alma mater in the Himalayan foothills: what to do about a leopard (or several) that have made the WII campus part of their home range over some years, but may be becoming a bit too frequent for some people's comfort? Its an interesting conundrum for an institution whose raison d'etre revolves around figuring out ways for wildlife (especially of the charismatic megafaunal variety) to coexist amid India's thriving human population. While it is interesting to read about the internal debate within WII, I'm disappointed that the report doesn't really address the potential impacts of whatever decision WII makes on ordinary people living around campus - despite the pictures of one such person! For in India the conflict is often sharper between advocates of wildlife conservation and people living in and around wildlife habitats than between wildlife and people! So I'm curious about that aspect of this scenario, and whether the administration of WII is responding to concerns about the leopards potentially threatening children not only on campus but off it too.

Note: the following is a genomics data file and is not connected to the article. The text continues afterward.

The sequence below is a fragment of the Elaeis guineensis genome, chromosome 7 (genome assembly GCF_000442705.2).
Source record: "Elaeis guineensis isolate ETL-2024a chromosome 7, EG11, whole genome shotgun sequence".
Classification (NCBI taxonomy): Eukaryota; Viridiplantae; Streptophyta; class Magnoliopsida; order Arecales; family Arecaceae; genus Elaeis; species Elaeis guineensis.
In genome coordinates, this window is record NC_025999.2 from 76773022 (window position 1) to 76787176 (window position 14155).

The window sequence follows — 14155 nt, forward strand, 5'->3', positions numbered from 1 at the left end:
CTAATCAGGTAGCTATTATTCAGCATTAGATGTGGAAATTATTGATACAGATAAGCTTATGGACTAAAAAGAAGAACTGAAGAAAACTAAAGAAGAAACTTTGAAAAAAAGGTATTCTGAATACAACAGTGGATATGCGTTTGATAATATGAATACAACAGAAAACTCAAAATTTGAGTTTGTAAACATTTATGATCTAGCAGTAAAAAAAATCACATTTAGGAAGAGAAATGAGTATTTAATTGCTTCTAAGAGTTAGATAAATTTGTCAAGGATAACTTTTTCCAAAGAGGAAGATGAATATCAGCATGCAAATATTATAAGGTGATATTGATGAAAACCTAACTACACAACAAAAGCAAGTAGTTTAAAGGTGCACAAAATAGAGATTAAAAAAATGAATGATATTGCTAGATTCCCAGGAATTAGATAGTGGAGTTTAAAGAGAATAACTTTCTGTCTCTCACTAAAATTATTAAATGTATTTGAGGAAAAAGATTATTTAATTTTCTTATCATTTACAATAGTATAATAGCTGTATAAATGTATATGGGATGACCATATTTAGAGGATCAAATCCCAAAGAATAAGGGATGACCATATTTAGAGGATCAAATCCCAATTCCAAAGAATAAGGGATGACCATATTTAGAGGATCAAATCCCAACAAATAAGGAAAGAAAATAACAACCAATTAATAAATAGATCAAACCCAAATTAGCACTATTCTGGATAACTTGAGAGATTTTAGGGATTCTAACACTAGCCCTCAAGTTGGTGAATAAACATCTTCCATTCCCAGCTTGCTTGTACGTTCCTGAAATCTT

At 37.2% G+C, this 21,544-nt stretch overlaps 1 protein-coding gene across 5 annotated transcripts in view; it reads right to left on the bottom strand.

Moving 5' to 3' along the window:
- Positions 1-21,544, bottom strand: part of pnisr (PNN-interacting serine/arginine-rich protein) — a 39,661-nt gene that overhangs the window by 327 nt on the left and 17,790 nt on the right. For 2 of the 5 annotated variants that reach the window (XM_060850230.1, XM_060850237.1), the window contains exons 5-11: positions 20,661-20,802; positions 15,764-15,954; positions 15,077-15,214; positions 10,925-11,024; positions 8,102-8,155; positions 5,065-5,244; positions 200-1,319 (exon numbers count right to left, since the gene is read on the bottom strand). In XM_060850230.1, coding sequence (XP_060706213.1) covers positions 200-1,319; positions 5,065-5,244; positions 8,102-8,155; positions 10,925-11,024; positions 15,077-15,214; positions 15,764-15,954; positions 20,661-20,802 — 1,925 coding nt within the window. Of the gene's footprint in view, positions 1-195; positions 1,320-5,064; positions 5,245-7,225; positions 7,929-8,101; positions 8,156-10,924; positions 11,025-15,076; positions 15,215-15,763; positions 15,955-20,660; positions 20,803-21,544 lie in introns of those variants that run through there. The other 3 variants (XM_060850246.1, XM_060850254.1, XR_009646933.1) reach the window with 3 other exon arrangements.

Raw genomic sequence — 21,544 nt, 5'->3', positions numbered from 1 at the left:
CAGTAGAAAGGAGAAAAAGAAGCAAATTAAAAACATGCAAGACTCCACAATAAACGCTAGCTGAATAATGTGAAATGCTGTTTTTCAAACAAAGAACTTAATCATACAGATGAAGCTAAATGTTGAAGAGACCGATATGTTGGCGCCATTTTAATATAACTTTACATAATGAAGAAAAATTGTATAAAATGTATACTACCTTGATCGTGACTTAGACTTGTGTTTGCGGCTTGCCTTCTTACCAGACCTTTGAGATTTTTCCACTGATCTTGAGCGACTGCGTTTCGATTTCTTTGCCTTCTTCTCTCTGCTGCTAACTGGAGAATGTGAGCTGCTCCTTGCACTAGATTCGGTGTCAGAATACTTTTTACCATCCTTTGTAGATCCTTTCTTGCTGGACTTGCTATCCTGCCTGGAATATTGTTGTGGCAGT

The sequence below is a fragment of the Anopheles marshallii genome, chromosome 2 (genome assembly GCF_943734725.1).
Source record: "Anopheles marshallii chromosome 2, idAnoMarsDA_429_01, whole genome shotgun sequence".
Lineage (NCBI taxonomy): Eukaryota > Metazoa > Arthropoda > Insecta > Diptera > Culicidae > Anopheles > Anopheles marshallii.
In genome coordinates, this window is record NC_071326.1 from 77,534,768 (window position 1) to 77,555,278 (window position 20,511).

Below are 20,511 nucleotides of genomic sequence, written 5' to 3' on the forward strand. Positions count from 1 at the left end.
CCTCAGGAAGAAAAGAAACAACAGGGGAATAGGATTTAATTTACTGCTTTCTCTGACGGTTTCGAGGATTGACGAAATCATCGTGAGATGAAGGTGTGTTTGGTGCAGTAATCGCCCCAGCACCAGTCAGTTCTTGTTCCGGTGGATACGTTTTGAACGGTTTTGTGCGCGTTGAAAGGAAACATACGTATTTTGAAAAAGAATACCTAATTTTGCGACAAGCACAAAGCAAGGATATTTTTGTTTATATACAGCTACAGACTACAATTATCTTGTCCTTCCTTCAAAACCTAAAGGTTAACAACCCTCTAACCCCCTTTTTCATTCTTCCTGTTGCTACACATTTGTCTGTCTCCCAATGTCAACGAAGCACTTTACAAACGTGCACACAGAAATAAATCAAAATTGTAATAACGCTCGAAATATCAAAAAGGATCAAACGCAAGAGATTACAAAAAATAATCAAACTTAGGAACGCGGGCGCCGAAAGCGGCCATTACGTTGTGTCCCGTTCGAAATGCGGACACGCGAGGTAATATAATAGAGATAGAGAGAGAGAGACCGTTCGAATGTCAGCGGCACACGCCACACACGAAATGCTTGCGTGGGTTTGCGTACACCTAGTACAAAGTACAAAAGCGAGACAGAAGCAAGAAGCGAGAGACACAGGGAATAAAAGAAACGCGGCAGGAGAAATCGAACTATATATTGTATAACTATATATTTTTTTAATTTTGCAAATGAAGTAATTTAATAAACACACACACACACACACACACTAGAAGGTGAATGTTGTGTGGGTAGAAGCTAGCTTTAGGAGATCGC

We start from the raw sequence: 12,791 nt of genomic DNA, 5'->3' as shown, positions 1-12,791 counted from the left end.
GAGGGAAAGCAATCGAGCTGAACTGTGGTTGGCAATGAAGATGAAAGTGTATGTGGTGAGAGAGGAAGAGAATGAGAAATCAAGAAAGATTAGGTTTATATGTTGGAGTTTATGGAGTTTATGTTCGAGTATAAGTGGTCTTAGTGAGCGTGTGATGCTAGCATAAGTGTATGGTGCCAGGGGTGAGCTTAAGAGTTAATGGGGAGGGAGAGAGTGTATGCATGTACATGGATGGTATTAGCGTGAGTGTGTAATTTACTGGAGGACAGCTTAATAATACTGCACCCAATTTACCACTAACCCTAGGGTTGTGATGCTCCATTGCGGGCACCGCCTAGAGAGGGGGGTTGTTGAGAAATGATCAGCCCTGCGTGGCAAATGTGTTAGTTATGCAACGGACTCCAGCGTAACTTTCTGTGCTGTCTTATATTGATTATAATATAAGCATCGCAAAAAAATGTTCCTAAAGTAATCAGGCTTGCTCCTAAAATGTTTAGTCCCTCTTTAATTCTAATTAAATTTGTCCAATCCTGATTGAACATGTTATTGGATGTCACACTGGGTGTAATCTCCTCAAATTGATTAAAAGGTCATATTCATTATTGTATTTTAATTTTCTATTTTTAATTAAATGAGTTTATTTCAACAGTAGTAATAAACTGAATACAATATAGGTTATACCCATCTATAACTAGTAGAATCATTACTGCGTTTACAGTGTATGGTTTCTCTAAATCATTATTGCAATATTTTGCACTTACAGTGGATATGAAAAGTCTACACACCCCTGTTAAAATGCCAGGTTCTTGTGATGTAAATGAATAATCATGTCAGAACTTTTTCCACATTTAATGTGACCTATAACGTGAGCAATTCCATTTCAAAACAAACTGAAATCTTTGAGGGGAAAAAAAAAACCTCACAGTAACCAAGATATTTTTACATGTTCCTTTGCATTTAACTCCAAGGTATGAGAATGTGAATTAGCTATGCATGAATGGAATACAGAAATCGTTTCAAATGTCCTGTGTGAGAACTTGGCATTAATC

And I also wonder if there might not be a technological solution to this - or at least an opportunity to experiment with one. How about putting radio-collars (perhaps GPS enabled) on the cats and setting up an array of receivers across campus so their whereabouts can be monitored whenever on campus? One could take this a step further and link the automated monitoring to a real-time alert system that can tell people (perhaps via SMS on their mobile phones) when and where a leopard is on campus. Would make life easier for the parents if they can pull their kids inside whenever the cats appear, no? All while gathering interesting data on the behavior of the animals in such inhabited areas! Surely the WII has the expertise to do this, and someone is already be on this experimental path?